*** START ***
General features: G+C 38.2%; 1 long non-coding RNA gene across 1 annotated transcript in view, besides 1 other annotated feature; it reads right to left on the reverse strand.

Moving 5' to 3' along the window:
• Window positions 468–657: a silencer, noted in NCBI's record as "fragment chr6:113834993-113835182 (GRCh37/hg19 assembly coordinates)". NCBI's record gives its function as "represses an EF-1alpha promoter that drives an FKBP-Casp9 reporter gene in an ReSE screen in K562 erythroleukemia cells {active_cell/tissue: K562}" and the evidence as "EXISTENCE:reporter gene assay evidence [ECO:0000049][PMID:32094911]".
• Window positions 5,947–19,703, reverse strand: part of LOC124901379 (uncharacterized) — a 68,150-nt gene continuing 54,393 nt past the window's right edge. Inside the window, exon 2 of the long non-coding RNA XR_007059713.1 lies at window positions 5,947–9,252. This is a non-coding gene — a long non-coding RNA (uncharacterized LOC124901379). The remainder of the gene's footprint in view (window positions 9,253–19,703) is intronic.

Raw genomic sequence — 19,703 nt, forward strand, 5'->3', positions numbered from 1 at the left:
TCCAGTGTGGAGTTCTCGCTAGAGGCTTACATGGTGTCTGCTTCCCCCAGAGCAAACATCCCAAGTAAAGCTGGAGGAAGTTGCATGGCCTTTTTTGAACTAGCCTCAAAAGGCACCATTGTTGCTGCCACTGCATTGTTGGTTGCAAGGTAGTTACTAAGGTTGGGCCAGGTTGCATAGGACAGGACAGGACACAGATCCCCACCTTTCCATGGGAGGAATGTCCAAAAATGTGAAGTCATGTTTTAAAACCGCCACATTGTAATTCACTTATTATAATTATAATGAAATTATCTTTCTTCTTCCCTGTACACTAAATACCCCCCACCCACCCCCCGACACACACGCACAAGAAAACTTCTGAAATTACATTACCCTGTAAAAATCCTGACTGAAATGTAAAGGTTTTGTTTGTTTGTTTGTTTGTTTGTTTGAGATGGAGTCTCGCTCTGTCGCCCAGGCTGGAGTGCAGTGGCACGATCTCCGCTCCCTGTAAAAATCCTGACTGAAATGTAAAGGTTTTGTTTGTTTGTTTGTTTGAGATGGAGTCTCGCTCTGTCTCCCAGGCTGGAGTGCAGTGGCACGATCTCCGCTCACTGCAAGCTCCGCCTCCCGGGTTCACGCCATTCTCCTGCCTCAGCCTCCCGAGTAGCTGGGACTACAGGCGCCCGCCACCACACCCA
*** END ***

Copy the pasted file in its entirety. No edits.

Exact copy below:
General features: G+C 38.2%; 1 long non-coding RNA gene across 1 annotated transcript in view, besides 1 other annotated feature; it reads right to left on the reverse strand.

Moving 5' to 3' along the window:
• Window positions 468–657: a silencer, noted in NCBI's record as "fragment chr6:113834993-113835182 (GRCh37/hg19 assembly coordinates)". NCBI's record gives its function as "represses an EF-1alpha promoter that drives an FKBP-Casp9 reporter gene in an ReSE screen in K562 erythroleukemia cells {active_cell/tissue: K562}" and the evidence as "EXISTENCE:reporter gene assay evidence [ECO:0000049][PMID:32094911]".
• Window positions 5,947–19,703, reverse strand: part of LOC124901379 (uncharacterized) — a 68,150-nt gene continuing 54,393 nt past the window's right edge. Inside the window, exon 2 of the long non-coding RNA XR_007059713.1 lies at window positions 5,947–9,252. This is a non-coding gene — a long non-coding RNA (uncharacterized LOC124901379). The remainder of the gene's footprint in view (window positions 9,253–19,703) is intronic.

Raw genomic sequence — 19,703 nt, forward strand, 5'->3', positions numbered from 1 at the left:
TCCAGTGTGGAGTTCTCGCTAGAGGCTTACATGGTGTCTGCTTCCCCCAGAGCAAACATCCCAAGTAAAGCTGGAGGAAGTTGCATGGCCTTTTTTGAACTAGCCTCAAAAGGCACCATTGTTGCTGCCACTGCATTGTTGGTTGCAAGGTAGTTACTAAGGTTGGGCCAGGTTGCATAGGACAGGACAGGACACAGATCCCCACCTTTCCATGGGAGGAATGTCCAAAAATGTGAAGTCATGTTTTAAAACCGCCACATTGTAATTCACTTATTATAATTATAATGAAATTATCTTTCTTCTTCCCTGTACACTAAATACCCCCCACCCACCCCCCGACACACACGCACAAGAAAACTTCTGAAATTACATTACCCTGTAAAAATCCTGACTGAAATGTAAAGGTTTTGTTTGTTTGTTTGTTTGTTTGTTTGAGATGGAGTCTCGCTCTGTCGCCCAGGCTGGAGTGCAGTGGCACGATCTCCGCTCCCTGTAAAAATCCTGACTGAAATGTAAAGGTTTTGTTTGTTTGTTTGTTTGAGATGGAGTCTCGCTCTGTCTCCCAGGCTGGAGTGCAGTGGCACGATCTCCGCTCACTGCAAGCTCCGCCTCCCGGGTTCACGCCATTCTCCTGCCTCAGCCTCCCGAGTAGCTGGGACTACAGGCGCCCGCCACCACACCCA